Most ironic moment:  Near the end, during what surely were the encores (although it was a bit hard to tell), when he asked, “Are you tired yet?”

Freakiest moment:  When the lights came up and I realised that there were about six men and women perched in the rigging about 20 meters above the stage, pointing spot lights and strapped into little seats.  When did they get there?  How would they get down?  Were they ever scared?

The most memorable concert I have been at, and I am a 30 year fan.

Bruce Springsteen Sydney - 20 March 2013

Bruce Springsteen Sydney – 20 March 2013

Bruce Springsteen2 20March2013


Film review of Performance

March 15, 2013

This film review of “Performance” originally appeared in the Australian Jewisn News on 14 March 2013.  Note that the film was originally entitled “Late Quartet” in its November 2012 North American release.  (Persumably its name has been changed so as not to be confused with the Dustin Hoffman-directed British film “Quartet”.)

Directed by Yaron Zilberman

Written by Yaron Zilberman and Seth Grossman

Starring Philip Seymour Hoffman, Catherine Keener, Christopher Walken and Mark Ivanir

There is something truly delightful when a director has the courage to make a film like “Performance”, which is totally devoted to classical music.  We have seen biopics of famous composers – Mozart, Beethoven, Strauss, Chopin, Handel, Bach and Tchaikovsky all come to mind – but “Performance”  is the first one I can recall featuring a fictional string quartet.

Well, not quite fictional.  Writer/director Yaron Zilberman (who previously directed the documentary “Waterworks”, about Austrian Jewish swimmers during the Nazi period) has based his film on the personal histories of three real-life quartets.  Set in modern-day New York City, “The Fugue” quartet is facing a major predicament after 25 years of world-wide success.  The founder and spiritual leader, cellist Peter Mitchell (played by Christopher Walken, in an uncharacteristically non-malevolent role) has been diagnosed with Parkinson’s disease, confirming the virtual end of his career.  What to do?  Replace him or go their separate ways?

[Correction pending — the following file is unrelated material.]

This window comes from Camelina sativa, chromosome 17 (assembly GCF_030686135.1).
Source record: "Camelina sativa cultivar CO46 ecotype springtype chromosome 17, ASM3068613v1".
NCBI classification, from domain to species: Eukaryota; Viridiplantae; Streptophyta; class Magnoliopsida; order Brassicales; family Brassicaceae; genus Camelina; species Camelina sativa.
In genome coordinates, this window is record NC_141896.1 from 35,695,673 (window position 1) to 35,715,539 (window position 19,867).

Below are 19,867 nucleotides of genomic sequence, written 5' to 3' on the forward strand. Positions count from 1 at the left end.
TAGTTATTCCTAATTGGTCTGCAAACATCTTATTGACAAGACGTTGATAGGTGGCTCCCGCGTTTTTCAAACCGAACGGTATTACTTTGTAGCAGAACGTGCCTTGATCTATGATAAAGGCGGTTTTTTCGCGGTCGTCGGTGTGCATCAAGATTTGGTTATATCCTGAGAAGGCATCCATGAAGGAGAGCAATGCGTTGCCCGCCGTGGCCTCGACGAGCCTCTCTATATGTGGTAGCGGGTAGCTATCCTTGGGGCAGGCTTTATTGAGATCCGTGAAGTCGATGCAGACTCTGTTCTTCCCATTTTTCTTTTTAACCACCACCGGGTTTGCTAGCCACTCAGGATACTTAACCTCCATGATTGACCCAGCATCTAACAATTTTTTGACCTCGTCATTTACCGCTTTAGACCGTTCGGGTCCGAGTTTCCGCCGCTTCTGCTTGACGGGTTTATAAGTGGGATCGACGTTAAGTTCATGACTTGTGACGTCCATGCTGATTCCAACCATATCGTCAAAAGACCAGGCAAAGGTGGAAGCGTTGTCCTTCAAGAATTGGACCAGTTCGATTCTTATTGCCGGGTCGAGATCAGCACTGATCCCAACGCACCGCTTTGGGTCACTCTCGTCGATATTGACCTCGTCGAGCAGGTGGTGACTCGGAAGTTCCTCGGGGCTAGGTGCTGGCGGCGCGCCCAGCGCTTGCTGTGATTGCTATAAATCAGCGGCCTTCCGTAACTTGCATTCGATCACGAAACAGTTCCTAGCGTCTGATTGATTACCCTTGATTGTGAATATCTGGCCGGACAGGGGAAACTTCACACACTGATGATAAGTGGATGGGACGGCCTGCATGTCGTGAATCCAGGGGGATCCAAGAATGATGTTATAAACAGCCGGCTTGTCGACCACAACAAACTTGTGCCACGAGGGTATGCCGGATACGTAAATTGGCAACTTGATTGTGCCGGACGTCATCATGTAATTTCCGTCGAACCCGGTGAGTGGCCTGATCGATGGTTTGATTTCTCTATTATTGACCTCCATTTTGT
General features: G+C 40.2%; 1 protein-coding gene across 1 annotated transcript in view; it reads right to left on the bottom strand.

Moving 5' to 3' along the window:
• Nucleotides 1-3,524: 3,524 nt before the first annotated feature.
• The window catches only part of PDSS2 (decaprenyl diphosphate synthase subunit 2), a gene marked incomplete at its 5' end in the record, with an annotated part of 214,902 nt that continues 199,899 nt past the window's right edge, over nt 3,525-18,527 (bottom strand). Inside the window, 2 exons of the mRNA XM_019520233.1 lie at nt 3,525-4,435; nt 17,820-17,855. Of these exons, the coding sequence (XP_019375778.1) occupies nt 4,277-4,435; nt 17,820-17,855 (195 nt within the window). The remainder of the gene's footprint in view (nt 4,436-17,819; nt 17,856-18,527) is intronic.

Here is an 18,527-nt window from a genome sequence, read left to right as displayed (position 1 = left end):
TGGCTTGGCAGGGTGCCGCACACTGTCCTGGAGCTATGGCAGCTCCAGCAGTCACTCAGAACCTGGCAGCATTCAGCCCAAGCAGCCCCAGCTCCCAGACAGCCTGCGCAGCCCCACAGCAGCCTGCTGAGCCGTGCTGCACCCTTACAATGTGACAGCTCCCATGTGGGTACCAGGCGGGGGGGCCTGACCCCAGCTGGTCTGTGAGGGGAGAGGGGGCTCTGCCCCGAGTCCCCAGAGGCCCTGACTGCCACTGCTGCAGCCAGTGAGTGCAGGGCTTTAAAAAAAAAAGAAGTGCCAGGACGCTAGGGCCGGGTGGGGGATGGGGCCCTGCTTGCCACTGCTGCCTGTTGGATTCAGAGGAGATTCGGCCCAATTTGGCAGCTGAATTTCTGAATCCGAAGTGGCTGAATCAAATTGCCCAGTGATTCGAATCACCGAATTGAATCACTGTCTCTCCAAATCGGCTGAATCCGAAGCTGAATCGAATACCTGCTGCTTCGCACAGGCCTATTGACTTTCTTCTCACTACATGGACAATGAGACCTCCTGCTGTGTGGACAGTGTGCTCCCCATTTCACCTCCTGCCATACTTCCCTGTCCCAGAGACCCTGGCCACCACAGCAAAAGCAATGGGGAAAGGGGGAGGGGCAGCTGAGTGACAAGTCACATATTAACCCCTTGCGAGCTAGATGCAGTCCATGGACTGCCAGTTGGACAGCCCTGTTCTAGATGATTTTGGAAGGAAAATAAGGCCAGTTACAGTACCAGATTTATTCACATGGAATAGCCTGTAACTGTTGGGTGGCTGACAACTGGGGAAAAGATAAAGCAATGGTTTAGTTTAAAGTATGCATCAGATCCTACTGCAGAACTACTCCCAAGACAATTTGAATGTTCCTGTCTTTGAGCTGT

Long-simmering tensions and resentments arise between the other three members – cellist Juliette Gelbart (Catherine Keener), her husband and second violinist Robert (Philip Seymour Hoffman), first violinist Daniel Lerner (Mark Ivanir).  When Robert states that he would like to share the first violin role with Daniel, he precipitates a crisis that will eventually encompass all members as well as the Gelbarts’ daughter.

“Performance” is an intimate, character-driven drama which evinces much respect and reverence for classical music and musical instruments.  How many films show a full-screen shot of a musical score?  This one does, twice.  I do not know musical string technique well enough to determine if the actors are totally convincing in their playing, but they sure looked good to me:  reportedly each one had no less than two musical coaches.  (Actual music for the film is provided by the Princeton, New Jersey-based Brentano String Quartet, and that quartet’s cellist, Nina Lee, has a cameo role near the end, playing herself.)

Without “name” actors, a film like this would not likely receive a theatrical release, but there is real star power on screen here, with Walken and Hoffman in particular turning in emotionally nuanced roles.  The real find, however, is Russian-born former Israeli Mark Ivanir.  While he is the least known, in some ways he is the most convincing:  unlike Keener, Walken and Hoffman with their well-recognised screen personas, I could actually believe that Ivanir was a musician.  (The ever-enjoyable Wallace Shawn also appears as Gideon Rose, the head of another quartet.)